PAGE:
Preet Bharara, the United States attorney for the Southern District of New York, is among the prosecutors whose resignation President Trump has ordered.

WASHINGTON (Diya TV) — The morning after he received his walking orders from attorney general Jeff Sessions and president Donald Trump, former U.S. attorney Preet Bharara shared a very cryptic message via his Twitter page with the American public.

A spokesman for the U.S. attorney’s office for the Southern District of New York said he could not elaborate on Bharara’s tweet, and Bharara himself has offered no further public comment on the subject. This has left many familiar with the Moreland Commission’s history to speculate about the presidential parallels.

The reference to the corruption-fighting commission, which New York Gov. Andrew Cuomo unexpectedly abolished in 2014, could simply mean the 48-year-old attorney knows what it’s like to walk away when there’s still important work to be done. Or it could read as accusatory towards President Trump, of trying to axe an investigation before his friends become casualties of its outcome.

Gov. Cuomo created the commission following a string of corruption scandals involving state lawmakers. The Moreland Commission to Investigate Public Corruption, as it was formerly known, was formed in July 2013 to root out all such corruption in New York’s politics and government operations. It was named for a 1907 law known as the Moreland Act, which gives the governor broad authority to investigate state agencies. The panel’s 25 members included current and former district attorneys from across the state who were empowered to issue subpoenas and compel testimony.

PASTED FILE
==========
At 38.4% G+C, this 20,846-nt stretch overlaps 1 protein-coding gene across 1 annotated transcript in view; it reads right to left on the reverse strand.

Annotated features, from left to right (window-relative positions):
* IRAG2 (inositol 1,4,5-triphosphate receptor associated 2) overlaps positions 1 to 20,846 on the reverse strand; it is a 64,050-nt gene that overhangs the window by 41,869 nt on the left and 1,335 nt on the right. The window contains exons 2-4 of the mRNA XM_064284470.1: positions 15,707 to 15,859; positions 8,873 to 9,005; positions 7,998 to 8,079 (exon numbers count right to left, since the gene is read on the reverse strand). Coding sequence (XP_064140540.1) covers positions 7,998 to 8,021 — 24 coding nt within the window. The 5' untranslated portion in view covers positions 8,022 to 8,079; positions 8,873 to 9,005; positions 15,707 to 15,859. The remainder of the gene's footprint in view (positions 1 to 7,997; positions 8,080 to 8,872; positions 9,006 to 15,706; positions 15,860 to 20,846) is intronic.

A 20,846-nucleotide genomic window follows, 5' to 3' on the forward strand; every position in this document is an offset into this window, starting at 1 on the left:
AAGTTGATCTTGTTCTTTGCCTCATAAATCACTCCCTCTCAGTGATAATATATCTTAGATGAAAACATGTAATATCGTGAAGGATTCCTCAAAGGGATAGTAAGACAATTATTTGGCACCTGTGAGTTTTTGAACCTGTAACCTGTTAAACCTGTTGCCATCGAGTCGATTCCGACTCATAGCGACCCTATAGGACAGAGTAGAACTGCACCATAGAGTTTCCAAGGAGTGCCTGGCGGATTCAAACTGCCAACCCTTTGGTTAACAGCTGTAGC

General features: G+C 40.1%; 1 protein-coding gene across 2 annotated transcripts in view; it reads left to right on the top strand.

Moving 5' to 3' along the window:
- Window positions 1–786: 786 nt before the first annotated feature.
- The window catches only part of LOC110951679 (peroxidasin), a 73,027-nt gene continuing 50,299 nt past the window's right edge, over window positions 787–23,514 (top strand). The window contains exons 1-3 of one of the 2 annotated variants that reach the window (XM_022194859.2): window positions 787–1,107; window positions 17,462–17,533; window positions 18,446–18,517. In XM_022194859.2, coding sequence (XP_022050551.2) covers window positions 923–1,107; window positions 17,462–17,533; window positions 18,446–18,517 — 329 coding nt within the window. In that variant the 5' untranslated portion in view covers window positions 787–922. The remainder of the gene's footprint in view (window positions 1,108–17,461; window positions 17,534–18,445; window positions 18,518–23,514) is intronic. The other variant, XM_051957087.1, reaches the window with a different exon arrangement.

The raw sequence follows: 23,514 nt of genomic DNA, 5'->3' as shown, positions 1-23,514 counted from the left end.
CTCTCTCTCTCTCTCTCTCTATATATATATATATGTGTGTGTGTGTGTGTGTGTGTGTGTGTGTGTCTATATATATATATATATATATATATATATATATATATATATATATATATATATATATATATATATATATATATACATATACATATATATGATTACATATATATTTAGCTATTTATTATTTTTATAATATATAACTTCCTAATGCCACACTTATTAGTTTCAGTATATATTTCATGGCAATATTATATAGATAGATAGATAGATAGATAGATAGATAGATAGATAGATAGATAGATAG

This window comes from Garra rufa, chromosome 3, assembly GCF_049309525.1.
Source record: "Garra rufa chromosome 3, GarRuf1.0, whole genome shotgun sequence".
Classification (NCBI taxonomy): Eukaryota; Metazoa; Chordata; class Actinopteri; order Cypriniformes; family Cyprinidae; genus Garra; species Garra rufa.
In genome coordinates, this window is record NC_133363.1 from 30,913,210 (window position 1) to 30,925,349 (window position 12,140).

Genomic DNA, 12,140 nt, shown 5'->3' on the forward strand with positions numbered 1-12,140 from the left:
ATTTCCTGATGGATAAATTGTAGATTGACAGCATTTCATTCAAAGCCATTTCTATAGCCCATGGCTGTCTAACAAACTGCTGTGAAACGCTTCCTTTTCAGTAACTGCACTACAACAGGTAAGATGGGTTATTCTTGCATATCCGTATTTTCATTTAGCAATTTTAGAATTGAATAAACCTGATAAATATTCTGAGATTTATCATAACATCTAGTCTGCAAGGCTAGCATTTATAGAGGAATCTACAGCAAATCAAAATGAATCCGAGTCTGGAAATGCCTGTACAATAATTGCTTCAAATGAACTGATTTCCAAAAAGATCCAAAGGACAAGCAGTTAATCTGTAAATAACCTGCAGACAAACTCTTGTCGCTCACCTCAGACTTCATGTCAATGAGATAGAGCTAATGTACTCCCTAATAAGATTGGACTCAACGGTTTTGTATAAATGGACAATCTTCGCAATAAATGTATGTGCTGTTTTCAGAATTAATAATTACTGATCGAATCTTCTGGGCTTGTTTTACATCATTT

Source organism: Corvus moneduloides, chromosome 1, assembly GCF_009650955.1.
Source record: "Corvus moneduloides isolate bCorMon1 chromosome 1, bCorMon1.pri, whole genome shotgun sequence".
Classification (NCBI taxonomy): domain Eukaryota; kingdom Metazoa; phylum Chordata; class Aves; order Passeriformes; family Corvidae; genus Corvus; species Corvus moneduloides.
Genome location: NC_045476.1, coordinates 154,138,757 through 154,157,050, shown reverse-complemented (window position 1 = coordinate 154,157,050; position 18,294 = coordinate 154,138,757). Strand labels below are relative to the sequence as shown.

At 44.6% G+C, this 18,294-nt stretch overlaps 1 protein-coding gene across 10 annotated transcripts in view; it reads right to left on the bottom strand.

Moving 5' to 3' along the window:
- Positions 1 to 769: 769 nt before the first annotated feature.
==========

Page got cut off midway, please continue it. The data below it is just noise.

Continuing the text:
The panel issued a first draft of its findings in December 2013 and vowed to “proceed with ongoing investigations as we continue to follow the money.” Those investigations hadn’t reached their conclusion when, four months later, Cuomo abruptly dismantled the commission.

Cuomo said, at the time, that an agreement of modest ethics reform by the legislature eliminated the state’s need for the commission. But a subsequent New York Times investigation revealed that Cuomo’s aides undermined the commission as the panel’s subpoenas started getting close to the governor’s office. The timing suggested Cuomo was concerned that the commission might dig up unwelcome facts about his administration.

During disbandment, the Moreland Commission handed over documents, computer files and other materials from its investigation to Bharara.

The documents he received would aid him in the successful prosecution of longtime Assembly Speaker Sheldon Silver and Senate Majority Leader Dean Skelos. Both were indicted by Bharara’s office and convicted on corruption charges.